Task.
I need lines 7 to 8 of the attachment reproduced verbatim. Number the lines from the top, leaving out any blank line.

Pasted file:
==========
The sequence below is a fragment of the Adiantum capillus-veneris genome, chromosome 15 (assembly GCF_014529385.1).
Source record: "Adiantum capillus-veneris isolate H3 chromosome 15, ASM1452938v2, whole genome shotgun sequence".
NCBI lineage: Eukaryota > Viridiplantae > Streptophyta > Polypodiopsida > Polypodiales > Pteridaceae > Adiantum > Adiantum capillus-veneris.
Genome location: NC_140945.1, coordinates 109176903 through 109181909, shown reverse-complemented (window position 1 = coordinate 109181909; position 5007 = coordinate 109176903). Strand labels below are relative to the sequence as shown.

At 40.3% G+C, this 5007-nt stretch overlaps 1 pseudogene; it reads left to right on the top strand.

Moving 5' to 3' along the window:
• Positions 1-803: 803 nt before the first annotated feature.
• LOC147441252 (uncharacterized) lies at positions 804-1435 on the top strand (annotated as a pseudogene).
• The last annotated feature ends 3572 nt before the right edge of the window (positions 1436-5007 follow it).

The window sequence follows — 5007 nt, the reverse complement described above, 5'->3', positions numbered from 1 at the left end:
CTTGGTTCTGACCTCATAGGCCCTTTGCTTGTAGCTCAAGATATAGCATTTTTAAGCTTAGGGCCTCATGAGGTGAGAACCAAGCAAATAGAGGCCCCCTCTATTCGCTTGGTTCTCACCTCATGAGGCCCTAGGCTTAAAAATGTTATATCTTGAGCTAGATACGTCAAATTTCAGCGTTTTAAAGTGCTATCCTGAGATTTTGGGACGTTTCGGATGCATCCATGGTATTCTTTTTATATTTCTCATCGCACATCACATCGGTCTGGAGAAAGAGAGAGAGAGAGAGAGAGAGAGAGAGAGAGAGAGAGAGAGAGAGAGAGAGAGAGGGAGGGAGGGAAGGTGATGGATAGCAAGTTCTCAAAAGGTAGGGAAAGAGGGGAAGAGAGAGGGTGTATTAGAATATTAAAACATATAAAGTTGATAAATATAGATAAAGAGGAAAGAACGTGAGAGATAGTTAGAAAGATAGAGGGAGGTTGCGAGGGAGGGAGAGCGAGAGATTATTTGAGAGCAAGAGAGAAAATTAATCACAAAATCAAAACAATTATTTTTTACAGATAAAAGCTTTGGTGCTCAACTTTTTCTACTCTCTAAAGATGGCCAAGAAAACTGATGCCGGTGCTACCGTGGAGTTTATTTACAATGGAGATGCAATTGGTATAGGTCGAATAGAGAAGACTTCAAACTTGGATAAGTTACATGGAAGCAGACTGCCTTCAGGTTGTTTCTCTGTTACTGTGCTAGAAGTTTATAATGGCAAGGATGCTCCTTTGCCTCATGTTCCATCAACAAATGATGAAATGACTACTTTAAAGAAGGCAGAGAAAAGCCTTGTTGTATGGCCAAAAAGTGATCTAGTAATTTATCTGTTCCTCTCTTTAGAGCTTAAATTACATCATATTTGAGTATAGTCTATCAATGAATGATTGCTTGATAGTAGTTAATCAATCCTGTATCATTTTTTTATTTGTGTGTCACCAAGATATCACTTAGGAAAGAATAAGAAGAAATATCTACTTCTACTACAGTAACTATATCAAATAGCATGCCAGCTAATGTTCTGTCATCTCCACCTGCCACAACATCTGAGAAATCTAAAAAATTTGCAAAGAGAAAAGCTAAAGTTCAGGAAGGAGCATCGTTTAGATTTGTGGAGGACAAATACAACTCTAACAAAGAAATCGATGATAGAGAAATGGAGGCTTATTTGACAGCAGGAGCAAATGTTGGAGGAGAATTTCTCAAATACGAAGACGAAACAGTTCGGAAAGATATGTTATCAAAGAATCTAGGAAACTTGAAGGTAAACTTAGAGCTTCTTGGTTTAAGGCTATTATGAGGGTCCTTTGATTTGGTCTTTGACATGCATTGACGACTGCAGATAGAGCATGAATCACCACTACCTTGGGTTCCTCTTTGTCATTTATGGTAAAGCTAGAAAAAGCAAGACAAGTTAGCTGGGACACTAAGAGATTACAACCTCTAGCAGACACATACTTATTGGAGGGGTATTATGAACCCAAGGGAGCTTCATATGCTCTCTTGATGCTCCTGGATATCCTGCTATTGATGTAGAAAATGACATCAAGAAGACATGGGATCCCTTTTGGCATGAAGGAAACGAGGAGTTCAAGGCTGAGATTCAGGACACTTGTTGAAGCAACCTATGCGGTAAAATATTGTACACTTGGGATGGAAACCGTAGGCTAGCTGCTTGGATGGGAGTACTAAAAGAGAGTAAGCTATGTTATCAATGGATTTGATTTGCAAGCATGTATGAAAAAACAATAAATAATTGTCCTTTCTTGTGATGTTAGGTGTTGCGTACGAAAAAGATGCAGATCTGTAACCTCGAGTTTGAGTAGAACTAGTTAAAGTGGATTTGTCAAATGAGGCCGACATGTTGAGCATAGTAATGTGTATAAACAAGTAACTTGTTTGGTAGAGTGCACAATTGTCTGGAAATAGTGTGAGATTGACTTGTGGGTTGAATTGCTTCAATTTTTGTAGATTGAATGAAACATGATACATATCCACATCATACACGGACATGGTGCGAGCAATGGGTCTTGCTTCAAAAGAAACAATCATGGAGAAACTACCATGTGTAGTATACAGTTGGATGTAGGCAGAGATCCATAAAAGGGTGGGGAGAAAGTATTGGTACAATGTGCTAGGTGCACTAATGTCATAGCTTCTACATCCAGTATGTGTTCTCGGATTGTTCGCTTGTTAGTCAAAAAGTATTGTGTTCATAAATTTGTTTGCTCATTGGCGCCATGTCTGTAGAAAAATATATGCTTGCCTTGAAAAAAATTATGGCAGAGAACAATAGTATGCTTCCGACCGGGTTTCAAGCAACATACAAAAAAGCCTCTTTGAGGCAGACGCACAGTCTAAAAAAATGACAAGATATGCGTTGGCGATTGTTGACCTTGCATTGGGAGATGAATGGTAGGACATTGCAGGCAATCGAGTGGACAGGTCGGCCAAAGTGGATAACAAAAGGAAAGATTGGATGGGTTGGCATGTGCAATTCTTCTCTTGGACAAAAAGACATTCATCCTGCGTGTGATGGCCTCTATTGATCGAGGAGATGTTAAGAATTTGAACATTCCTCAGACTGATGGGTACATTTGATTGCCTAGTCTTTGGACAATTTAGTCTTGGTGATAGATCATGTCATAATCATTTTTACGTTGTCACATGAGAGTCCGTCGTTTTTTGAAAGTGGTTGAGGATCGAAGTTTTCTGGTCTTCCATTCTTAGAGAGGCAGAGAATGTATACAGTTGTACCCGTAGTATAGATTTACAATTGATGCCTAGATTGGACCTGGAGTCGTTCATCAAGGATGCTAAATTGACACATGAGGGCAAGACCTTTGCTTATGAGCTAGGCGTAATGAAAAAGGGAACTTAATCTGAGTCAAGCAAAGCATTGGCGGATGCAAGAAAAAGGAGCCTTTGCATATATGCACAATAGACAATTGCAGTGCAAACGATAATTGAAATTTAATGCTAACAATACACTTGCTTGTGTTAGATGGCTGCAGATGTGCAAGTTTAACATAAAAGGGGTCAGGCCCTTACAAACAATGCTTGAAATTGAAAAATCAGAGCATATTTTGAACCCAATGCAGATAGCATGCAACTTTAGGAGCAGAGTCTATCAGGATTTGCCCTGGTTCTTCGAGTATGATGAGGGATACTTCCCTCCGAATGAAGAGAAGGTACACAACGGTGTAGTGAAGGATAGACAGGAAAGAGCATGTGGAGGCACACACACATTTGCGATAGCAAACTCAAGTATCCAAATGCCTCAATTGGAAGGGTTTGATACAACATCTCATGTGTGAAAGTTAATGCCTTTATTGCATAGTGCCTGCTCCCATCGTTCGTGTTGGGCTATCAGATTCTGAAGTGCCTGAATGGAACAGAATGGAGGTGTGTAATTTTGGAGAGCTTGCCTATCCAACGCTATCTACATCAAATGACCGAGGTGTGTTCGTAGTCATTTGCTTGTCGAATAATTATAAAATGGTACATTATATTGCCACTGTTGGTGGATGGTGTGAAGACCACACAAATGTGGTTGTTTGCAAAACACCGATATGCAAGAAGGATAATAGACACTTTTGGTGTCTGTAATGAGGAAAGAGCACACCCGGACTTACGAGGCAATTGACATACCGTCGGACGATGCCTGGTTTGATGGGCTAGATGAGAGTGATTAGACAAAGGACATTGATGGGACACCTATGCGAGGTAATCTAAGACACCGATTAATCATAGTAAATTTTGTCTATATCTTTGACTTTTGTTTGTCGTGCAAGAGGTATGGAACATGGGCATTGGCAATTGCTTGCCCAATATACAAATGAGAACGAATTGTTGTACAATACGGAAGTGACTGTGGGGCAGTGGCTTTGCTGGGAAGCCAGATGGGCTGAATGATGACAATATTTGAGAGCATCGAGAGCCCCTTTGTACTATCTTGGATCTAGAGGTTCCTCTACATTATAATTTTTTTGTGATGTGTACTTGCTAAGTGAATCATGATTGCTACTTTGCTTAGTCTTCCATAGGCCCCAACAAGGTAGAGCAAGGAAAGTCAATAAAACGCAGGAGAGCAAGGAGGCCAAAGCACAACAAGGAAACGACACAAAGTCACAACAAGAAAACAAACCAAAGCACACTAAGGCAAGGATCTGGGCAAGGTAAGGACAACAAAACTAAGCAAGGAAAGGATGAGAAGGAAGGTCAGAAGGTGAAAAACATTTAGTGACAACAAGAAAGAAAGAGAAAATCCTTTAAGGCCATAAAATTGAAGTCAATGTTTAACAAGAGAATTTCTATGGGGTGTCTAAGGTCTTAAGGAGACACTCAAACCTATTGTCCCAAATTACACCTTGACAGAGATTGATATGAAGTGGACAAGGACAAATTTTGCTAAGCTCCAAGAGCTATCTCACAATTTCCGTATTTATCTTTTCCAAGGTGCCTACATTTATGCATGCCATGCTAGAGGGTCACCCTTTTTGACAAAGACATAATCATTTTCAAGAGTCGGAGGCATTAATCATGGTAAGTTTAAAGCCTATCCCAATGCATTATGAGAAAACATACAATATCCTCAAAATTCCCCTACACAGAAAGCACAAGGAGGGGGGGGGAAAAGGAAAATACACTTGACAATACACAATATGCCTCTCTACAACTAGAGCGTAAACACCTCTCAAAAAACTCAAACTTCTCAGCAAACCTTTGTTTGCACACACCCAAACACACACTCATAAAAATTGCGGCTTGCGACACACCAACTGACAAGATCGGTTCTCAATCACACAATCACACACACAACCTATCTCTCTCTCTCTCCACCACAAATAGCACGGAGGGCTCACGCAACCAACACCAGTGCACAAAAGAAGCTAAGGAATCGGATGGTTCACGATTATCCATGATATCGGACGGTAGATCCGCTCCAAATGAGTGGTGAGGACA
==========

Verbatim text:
• Positions 1-803: 803 nt before the first annotated feature.
• LOC147441252 (uncharacterized) lies at positions 804-1435 on the top strand (annotated as a pseudogene).